Self care when working from home is often overlooked.
Women who work from home are increasingly oblivious to their own health and safety. We work for long hours, usually seated, whether at a computer or making things. We forget to eat regularly and healthily and forget to get up and move around.
Well, I do anyway.
We end up hunched over our desks for hours upon hours each day and soon find ourselves struggling with backache, shoulder, arm, hand and even finger pain!
I have regularly been a victim of this myself so recently I decided to undertake a health and safety audit. No, not of my business, but of myself.
After deciding to review my self care when working from home and undertaking my health and safety audit, I decided to invest in a few items to help me take care of my own health and safety in a more proactive manner.
Items to help with self care when working from home
Firstly, I set up my Garmin activity tracker. As most people know, activity trackers do what they say on the tin. They record your activity during the day. After you have been online and put in a few details about yourself, it sets you a daily goal to ensure you undertake some physical activity during the day.
This can vary from jogging for an hour, walking for a couple of hours or up and on your feet doing light housework for 7 hours (really!!). It also counts the steps taken in a day and calories used.
The key bonus for the one I have is it sends an alert when I have been sitting inactive for too long. The fatal flaw with some activity trackers that I had in the past was that whilst the alert flashes on the wristband if I was wholly engrossed in a piece of research or sat on the phone, I didn’t see the flashing. Therefore, I made sure my most recent purchase vibrates to make me aware of the alert.
When wearing my activity tracker, I am so much more aware of my daily activity levels and keep checking to see how much more movement I have to do to reach my goal and to get the ‘fireworks’ going off on the display when I have reached my target (small things please little minds).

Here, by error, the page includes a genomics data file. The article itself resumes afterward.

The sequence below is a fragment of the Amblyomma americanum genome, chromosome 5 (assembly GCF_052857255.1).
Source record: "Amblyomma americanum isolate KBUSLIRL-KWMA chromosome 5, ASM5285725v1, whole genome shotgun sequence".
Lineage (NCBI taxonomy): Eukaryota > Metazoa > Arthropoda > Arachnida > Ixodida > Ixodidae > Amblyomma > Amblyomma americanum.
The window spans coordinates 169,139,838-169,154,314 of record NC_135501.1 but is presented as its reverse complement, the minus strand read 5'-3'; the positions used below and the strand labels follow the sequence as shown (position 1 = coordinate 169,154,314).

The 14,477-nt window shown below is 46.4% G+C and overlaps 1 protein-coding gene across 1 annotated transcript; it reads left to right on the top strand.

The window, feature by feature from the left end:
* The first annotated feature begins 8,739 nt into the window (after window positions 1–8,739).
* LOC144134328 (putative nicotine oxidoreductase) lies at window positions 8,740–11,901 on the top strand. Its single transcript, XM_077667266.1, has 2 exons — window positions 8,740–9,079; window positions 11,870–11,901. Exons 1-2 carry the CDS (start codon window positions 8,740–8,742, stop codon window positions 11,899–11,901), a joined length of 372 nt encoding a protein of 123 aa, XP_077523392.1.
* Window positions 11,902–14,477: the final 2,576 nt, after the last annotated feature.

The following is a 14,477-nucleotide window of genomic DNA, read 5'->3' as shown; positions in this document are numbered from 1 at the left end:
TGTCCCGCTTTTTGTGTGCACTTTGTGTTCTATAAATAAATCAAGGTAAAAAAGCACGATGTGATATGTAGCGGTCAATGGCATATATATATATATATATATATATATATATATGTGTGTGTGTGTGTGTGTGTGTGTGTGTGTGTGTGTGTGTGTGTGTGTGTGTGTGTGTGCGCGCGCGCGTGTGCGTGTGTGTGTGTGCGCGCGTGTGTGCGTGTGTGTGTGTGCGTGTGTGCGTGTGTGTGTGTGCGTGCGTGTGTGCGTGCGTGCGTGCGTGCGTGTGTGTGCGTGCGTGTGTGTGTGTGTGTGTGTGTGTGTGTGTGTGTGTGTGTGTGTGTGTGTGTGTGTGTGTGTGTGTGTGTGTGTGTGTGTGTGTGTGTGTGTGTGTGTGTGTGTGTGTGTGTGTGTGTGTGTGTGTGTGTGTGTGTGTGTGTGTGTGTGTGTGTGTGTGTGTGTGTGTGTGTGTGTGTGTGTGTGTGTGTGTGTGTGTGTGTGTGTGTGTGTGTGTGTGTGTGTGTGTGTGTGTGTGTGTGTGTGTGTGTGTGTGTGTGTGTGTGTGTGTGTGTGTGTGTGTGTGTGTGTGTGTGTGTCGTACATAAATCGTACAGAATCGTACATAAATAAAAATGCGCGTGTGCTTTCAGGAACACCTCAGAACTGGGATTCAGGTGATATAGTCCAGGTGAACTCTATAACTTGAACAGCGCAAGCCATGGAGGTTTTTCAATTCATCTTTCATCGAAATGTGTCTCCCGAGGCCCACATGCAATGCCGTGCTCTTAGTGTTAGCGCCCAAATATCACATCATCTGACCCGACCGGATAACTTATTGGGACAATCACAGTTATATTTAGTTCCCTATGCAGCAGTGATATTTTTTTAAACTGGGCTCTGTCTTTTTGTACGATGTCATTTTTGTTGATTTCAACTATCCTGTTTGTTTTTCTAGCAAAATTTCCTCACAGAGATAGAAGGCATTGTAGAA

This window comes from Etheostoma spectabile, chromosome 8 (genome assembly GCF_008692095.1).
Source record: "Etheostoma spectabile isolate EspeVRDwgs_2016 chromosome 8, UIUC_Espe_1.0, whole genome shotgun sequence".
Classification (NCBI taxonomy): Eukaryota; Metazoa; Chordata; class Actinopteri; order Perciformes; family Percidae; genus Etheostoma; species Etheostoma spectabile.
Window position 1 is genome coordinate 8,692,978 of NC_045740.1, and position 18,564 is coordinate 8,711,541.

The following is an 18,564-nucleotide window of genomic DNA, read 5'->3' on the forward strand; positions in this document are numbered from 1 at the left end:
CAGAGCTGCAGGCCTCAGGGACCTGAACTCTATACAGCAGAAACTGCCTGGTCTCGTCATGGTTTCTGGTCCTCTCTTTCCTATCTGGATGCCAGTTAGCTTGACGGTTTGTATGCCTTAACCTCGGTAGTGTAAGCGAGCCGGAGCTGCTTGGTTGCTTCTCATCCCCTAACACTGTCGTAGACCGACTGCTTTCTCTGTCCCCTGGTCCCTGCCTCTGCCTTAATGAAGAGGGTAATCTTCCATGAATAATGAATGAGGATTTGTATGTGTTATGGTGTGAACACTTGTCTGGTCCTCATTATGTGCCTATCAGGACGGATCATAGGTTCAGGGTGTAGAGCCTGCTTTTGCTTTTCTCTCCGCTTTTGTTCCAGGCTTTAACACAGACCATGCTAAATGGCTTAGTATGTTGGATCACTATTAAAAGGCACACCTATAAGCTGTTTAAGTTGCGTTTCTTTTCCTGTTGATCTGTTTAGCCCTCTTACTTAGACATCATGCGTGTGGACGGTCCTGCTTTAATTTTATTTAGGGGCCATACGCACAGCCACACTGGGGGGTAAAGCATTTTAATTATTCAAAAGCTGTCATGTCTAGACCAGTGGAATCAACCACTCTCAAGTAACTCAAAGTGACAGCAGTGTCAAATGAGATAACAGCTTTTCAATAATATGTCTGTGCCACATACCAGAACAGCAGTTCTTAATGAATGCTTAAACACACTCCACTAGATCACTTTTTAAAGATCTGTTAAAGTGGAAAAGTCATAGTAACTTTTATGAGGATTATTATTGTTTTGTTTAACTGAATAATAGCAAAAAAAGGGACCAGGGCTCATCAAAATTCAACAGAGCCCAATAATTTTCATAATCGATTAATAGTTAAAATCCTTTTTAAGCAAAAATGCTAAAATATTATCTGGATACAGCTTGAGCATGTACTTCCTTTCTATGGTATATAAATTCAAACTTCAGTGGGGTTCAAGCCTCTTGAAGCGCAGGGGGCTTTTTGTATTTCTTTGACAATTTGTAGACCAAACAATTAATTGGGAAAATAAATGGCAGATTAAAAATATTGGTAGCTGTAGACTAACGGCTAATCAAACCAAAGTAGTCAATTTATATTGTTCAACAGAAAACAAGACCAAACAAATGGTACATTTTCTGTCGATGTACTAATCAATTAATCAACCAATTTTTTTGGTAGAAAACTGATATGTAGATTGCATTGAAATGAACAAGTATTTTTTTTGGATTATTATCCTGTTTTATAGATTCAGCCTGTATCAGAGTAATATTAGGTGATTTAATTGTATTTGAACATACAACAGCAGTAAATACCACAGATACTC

If you don’t have an activity tracker to wear on your wrist there is a fab little program you can install on your computer called Workrave. As their site states, Workrave is a program that assists in the recovery and prevention of Repetitive Strain Injury (RSI). The program frequently alerts you to take micro-pauses, rest breaks and restricts you to your daily limit.
When I installed this program a while ago, I was amazed at how quickly the time goes by when working on my laptop and how lapse I was in taking breaks previously. The fun, but very useful, part of the app is that on the longer breaks, it gives you a set of exercises to do. (check out my article on some fun office exercises)The break lengths are pre-loaded but these can be customised to personal preferences. I can certainly recommend this one. And even better, it is free.
Ergonomic office chair
My third purchase has been a decent ergonomic office chair. When in employed work, I had always managed to find a chair that suited my back but when I started working from home, I have made do with an old chair that I had, as so many of us do.
As the days and weeks went by, so my lower back pain increased. And therefore I decided to invest in a decent chair. And what a difference it made. After the initial fight of having to put it together myself, once constructed, I took a seat and wow! What a difference. My back was firmly hugged and supported. Could this be the start to pain-free work?
Ergonomic keyboard and mouse
If you spend a lot of time typing, an ergonomic keyboard and mouse can be super helpful in avoiding RSI and carpal tunnel syndrome. They can help relieve arm and wrist pain and help support your posture.
Yes, they can take a bit of getting used to but persevere and see what a difference they can make for you. They are designed to support your hands and wrists and take off the pressure when you are working for long periods of time.
I swear by my Microsoft ergonomic keyboard.
It’s slightly bulky if you have a tiny desk but in my opinion, it’s the best I’ve found. If you’re looking for an ergonomic mouse there is a huge range to choose from. Prices vary hugely and there are a variety of colours. I personally use a low-cost wireless Tecknet mouse that does the trick for me.
How about you take a few minutes out of your day to assess your self care when working from home. Take a close look at how you work and become aware of what action you may need to take to protect yourself from aches and pains and the detrimental impact to your health when sitting for long periods and not moving.
If you were the MD in a large corporation you would want your staff to be comfortable and protected in order to do their job to their best ability wouldn’t you? So do the same for yourself.